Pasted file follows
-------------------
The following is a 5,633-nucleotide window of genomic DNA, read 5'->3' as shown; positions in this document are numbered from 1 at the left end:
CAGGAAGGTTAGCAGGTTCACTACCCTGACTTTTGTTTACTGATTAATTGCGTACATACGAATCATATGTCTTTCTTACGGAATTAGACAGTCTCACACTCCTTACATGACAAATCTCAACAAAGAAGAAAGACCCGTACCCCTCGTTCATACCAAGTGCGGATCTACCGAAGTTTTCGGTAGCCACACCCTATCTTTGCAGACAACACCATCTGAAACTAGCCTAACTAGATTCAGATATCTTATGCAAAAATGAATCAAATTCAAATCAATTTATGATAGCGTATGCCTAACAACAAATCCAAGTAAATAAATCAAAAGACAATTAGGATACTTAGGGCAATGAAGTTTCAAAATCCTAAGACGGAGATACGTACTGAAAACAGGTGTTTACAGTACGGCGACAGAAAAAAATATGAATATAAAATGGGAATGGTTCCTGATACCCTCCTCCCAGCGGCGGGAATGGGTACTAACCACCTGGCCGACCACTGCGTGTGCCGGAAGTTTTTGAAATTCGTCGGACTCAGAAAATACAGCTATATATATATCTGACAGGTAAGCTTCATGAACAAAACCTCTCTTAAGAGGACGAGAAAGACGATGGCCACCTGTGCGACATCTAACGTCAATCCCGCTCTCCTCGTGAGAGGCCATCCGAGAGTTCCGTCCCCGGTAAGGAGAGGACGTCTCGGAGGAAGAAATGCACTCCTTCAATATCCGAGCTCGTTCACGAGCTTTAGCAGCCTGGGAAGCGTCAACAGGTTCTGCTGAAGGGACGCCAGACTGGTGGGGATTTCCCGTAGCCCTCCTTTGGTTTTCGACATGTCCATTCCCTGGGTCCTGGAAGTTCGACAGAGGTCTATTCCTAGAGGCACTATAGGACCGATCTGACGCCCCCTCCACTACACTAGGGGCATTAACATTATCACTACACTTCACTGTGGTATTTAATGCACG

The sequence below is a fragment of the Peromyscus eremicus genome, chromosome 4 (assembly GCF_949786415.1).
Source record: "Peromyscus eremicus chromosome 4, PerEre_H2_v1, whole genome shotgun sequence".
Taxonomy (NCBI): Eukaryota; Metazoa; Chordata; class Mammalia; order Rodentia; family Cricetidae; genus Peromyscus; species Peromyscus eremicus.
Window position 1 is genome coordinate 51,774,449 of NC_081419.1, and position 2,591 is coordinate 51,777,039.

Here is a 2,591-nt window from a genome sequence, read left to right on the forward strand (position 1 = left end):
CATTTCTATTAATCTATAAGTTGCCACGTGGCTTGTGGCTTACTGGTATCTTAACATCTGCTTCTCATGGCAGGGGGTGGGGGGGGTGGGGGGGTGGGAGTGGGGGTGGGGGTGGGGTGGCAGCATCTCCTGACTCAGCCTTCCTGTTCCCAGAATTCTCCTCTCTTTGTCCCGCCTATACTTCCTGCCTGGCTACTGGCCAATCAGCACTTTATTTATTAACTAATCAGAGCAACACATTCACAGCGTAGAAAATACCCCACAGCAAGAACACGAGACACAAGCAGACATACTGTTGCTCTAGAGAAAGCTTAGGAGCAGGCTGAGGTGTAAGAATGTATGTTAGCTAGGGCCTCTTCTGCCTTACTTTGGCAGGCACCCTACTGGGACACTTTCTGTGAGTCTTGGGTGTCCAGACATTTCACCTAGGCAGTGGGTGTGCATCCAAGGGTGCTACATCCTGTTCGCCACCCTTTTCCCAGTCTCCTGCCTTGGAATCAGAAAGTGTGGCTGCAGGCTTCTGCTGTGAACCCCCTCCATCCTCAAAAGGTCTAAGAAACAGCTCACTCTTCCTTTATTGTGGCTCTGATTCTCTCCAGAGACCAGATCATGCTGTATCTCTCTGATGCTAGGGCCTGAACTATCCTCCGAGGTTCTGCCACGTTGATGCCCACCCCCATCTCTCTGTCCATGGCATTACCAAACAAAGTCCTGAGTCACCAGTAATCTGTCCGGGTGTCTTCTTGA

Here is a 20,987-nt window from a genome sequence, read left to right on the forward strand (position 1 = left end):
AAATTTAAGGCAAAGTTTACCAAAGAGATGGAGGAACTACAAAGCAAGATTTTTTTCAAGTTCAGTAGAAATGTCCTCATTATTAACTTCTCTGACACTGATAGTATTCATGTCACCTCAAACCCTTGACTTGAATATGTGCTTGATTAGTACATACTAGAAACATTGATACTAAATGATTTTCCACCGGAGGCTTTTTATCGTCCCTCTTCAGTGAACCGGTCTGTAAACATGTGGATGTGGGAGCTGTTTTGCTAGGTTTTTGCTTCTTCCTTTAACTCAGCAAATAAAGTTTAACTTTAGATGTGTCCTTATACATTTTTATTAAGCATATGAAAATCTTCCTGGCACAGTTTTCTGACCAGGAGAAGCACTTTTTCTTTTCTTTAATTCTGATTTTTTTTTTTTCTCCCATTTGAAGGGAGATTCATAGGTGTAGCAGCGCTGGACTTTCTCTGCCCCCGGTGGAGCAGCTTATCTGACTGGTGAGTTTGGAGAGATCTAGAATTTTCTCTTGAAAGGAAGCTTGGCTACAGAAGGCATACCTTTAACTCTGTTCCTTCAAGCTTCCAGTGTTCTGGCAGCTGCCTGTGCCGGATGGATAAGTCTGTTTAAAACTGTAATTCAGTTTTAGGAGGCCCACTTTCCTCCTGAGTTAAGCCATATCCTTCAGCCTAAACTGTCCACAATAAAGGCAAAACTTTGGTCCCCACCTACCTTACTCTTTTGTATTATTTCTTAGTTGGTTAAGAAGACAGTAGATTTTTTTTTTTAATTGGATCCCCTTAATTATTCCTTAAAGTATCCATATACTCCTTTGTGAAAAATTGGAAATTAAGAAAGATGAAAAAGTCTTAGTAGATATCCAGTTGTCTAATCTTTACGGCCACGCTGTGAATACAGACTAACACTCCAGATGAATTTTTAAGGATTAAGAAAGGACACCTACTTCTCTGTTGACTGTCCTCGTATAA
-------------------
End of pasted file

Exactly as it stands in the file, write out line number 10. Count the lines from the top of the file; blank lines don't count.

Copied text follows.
AAATTTAAGGCAAAGTTTACCAAAGAGATGGAGGAACTACAAAGCAAGATTTTTTTCAAGTTCAGTAGAAATGTCCTCATTATTAACTTCTCTGACACTGATAGTATTCATGTCACCTCAAACCCTTGACTTGAATATGTGCTTGATTAGTACATACTAGAAACATTGATACTAAATGATTTTCCACCGGAGGCTTTTTATCGTCCCTCTTCAGTGAACCGGTCTGTAAACATGTGGATGTGGGAGCTGTTTTGCTAGGTTTTTGCTTCTTCCTTTAACTCAGCAAATAAAGTTTAACTTTAGATGTGTCCTTATACATTTTTATTAAGCATATGAAAATCTTCCTGGCACAGTTTTCTGACCAGGAGAAGCACTTTTTCTTTTCTTTAATTCTGATTTTTTTTTTTTCTCCCATTTGAAGGGAGATTCATAGGTGTAGCAGCGCTGGACTTTCTCTGCCCCCGGTGGAGCAGCTTATCTGACTGGTGAGTTTGGAGAGATCTAGAATTTTCTCTTGAAAGGAAGCTTGGCTACAGAAGGCATACCTTTAACTCTGTTCCTTCAAGCTTCCAGTGTTCTGGCAGCTGCCTGTGCCGGATGGATAAGTCTGTTTAAAACTGTAATTCAGTTTTAGGAGGCCCACTTTCCTCCTGAGTTAAGCCATATCCTTCAGCCTAAACTGTCCACAATAAAGGCAAAACTTTGGTCCCCACCTACCTTACTCTTTTGTATTATTTCTTAGTTGGTTAAGAAGACAGTAGATTTTTTTTTTTAATTGGATCCCCTTAATTATTCCTTAAAGTATCCATATACTCCTTTGTGAAAAATTGGAAATTAAGAAAGATGAAAAAGTCTTAGTAGATATCCAGTTGTCTAATCTTTACGGCCACGCTGTGAATACAGACTAACACTCCAGATGAATTTTTAAGGATTAAGAAAGGACACCTACTTCTCTGTTGACTGTCCTCGTATAA